Review: Ultratron

Puppy Games does one thing, and it does one thing very well: retro arcade games.  If you're looking for a very highly-polished arcade game experience that both feels retro and benefits from modern conventions and fidelity, Ultratron won't leave you disappointed.
Review: Ultratron
Date published: Apr 26, 2014
2 / 3 stars

Ultratron is a retro arcade shooter developed and published by Puppy Games.  It features top-down shooting with a very highly-stylised retro aesthetic.  While one can expand on those two points, that's about what there is to it.  It's a pretty simple game, and if you're looking for complex gameplay this isn't the place to look for it.  What is here, however, is very highly-polished.

The game progresses through four coarse stages of a few levels each, culminating with a final boss at the end of each stage.  The modes are kept varied by throwing in different stages that are essentially different game modes, for example, a "Dodge stage" whereby you must dodge away from a bunch of enemies without shooting them.  The level variety does some way make up for the lack of enemy variety, but not quite.  There's only a handful of true enemy types, although the actual number could be filled out somewhat since there are successive upgrades of others with minor cosmetic changes that mark their more powerful status.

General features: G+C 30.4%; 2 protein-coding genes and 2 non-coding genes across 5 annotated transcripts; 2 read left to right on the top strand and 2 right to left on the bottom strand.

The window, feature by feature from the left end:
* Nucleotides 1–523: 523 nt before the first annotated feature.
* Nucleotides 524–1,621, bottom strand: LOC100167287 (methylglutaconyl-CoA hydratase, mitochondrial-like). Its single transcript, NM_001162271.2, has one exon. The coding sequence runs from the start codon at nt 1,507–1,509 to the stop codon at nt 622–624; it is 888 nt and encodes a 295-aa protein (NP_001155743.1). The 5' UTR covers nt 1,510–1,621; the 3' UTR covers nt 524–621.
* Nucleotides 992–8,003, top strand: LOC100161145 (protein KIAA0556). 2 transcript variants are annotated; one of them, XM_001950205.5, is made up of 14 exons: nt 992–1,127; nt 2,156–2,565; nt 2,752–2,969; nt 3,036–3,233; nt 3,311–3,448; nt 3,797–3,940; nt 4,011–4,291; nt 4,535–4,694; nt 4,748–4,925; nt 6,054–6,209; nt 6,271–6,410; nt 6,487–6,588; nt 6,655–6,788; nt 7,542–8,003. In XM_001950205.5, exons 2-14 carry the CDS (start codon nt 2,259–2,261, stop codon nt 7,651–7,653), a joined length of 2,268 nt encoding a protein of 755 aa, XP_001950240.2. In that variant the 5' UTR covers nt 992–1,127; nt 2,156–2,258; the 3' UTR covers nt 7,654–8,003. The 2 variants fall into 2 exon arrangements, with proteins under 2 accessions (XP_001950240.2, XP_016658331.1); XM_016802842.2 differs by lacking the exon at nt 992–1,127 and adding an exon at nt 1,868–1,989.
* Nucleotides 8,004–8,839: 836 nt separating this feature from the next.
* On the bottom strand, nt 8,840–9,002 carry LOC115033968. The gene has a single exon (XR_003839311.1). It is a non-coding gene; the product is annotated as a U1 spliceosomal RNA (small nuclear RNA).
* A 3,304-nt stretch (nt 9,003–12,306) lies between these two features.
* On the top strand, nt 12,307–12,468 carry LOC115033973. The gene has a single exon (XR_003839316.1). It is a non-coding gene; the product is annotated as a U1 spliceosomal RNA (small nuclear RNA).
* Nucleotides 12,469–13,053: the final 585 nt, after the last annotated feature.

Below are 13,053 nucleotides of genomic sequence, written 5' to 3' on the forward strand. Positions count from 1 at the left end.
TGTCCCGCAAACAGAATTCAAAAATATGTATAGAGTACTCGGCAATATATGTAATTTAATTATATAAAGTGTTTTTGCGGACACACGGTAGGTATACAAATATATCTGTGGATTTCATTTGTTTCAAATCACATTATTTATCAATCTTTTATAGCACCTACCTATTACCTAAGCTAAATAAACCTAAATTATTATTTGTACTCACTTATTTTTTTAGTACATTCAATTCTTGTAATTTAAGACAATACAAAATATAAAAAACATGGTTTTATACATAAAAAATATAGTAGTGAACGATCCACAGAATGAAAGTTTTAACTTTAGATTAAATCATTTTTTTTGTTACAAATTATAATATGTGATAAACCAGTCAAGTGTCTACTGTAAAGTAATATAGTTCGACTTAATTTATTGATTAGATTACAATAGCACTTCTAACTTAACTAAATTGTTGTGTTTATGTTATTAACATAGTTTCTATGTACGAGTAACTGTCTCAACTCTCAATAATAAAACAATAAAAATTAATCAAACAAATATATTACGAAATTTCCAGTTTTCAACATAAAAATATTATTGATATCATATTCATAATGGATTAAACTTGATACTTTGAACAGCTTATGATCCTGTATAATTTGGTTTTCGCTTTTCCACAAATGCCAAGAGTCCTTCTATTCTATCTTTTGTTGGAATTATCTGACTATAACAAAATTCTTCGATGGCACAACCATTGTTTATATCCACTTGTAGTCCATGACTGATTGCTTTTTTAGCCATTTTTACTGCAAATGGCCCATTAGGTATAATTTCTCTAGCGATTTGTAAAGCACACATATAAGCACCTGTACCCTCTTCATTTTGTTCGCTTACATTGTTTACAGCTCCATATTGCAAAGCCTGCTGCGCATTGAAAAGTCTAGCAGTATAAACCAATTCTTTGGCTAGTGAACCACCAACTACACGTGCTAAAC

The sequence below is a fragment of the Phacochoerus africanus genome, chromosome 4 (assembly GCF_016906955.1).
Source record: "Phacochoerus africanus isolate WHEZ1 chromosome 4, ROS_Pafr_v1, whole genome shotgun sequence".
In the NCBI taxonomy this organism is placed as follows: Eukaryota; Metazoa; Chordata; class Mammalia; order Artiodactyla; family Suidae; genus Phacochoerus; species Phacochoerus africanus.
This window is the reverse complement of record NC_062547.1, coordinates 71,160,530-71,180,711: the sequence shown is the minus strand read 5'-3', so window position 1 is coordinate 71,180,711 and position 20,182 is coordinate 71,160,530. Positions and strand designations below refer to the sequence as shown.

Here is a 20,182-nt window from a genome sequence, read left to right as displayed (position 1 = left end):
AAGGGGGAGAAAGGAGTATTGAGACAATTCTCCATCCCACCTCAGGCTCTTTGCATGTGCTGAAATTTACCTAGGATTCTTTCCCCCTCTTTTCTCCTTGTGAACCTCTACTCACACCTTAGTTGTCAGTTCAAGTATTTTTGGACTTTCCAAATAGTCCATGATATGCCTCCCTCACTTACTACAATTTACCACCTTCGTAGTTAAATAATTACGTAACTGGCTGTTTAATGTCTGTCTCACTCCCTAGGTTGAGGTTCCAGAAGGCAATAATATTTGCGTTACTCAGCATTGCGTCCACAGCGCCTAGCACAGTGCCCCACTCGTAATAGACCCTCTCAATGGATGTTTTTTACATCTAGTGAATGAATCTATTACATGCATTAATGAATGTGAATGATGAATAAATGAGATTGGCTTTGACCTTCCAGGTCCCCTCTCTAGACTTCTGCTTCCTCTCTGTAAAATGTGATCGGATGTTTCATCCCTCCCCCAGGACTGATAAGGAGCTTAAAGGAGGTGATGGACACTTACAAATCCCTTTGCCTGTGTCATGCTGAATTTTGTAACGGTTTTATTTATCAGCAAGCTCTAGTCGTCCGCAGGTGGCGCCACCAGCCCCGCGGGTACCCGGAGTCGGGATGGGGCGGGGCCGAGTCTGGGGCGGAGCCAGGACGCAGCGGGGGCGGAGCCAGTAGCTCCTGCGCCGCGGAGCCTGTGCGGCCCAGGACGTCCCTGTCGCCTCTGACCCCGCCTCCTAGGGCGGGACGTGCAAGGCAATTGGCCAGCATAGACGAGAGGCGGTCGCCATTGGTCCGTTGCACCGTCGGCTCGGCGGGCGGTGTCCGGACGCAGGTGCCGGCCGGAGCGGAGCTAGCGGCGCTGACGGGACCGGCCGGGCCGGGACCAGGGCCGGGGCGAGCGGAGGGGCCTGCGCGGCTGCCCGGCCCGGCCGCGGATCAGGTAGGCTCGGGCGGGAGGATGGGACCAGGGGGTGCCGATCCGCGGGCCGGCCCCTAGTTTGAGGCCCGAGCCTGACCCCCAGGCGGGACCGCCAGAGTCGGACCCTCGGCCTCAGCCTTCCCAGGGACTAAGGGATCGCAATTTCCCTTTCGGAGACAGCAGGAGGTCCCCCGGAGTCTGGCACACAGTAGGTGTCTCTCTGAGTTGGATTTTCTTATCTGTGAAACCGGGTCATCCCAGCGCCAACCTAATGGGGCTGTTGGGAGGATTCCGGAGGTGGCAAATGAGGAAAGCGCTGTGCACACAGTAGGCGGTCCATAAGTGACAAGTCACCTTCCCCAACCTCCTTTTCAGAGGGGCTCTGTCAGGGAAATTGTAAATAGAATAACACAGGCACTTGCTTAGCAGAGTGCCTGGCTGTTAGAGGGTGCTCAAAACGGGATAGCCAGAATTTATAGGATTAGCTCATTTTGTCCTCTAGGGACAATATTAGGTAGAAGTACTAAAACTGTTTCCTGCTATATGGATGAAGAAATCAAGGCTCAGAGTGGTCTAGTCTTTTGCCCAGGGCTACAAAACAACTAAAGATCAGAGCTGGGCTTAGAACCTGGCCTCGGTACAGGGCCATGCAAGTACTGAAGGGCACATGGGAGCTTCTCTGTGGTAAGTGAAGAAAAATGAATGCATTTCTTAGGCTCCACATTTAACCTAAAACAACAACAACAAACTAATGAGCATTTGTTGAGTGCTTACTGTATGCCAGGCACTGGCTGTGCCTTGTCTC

Longevity is added by having an item shop in between levels, and the "pet" small robots you can get along the way are both useful and kind of cute, in a small robot sort of way.  The game has a lot of character to the visual style in that way.

The look of the game itself is what I would describe as pleasantly retro.  It has that 8-bit look, but uses a full colour palette and a variety of modern visual effects to add some jazz to the aesthetic.  It comes together quite well, and with a complimentary retro sound design and chiptune-style music, the production oozes 'retro' from every pore.  It's brilliant if that's the kind of thing you're looking for, though there are some that may be put off by the simplistic gameplay.  If I had one complaint about the visual style its that sometimes the visual effects make it very hard to tell what's going on in the game sometimes.  These distortion effects can be disabled in the options though, so it's not a big detriment to the game.  If you have trouble with them as I do, you can just turn them off.

Nonetheless, if you are indeed a retro shooter fan, you'll greatly enjoy this game while it lasts, I think.  At a low price point, it's worth picking up.